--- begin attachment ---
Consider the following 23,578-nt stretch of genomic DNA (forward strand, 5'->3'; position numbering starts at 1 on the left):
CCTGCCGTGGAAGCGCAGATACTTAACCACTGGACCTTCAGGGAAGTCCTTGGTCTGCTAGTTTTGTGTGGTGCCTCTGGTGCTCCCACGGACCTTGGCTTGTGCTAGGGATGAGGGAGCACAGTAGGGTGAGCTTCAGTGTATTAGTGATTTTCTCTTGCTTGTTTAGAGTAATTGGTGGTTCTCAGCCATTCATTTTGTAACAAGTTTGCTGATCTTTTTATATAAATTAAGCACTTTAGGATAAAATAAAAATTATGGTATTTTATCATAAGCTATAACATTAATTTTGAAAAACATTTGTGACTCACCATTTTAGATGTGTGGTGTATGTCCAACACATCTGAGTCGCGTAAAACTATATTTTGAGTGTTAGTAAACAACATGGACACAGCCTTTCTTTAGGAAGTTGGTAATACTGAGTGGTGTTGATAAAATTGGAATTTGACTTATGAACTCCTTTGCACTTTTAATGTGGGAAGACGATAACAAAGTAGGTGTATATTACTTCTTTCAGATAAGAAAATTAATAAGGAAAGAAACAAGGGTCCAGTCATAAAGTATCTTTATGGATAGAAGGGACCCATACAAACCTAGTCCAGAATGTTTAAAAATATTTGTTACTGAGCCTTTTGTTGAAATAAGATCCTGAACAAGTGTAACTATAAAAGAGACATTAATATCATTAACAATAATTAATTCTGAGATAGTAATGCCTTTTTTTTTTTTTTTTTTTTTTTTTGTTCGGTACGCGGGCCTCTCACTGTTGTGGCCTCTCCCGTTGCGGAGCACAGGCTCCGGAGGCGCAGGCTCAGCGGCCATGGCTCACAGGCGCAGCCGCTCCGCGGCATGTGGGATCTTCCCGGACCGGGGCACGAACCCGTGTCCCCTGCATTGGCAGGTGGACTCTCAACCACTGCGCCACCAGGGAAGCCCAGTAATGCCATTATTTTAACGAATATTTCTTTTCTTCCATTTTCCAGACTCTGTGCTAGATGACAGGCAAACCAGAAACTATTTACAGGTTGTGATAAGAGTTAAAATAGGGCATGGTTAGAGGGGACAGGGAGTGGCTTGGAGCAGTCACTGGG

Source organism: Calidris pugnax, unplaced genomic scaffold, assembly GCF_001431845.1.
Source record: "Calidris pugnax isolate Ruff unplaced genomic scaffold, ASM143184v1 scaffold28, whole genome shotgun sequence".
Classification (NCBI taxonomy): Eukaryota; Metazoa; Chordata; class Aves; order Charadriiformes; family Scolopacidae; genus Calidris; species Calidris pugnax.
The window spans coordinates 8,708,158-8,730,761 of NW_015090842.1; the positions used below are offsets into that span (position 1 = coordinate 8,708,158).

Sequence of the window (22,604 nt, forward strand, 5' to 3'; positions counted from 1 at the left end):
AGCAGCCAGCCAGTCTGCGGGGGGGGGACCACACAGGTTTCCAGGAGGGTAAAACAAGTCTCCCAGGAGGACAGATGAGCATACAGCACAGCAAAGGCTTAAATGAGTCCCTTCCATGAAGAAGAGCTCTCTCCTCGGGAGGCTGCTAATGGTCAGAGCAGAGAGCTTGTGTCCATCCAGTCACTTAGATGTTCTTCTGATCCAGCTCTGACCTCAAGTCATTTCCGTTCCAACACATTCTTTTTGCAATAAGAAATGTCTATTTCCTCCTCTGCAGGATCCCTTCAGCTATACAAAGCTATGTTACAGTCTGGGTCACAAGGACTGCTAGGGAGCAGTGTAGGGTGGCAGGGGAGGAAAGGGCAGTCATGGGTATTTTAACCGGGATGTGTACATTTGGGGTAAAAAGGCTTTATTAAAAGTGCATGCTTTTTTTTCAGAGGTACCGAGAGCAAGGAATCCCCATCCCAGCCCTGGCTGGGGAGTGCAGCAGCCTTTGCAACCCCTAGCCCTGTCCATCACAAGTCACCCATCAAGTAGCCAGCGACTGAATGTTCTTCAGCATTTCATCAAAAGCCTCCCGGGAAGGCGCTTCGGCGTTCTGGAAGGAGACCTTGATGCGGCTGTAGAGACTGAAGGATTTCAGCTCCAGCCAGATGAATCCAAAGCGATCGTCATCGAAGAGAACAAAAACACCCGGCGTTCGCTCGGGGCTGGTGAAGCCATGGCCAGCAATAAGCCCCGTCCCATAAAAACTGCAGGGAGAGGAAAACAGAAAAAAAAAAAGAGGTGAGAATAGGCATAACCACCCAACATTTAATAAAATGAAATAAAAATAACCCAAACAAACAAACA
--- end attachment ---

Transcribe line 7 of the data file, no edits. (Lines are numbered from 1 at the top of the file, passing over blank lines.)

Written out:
Sequence of the window (22,604 nt, forward strand, 5' to 3'; positions counted from 1 at the left end):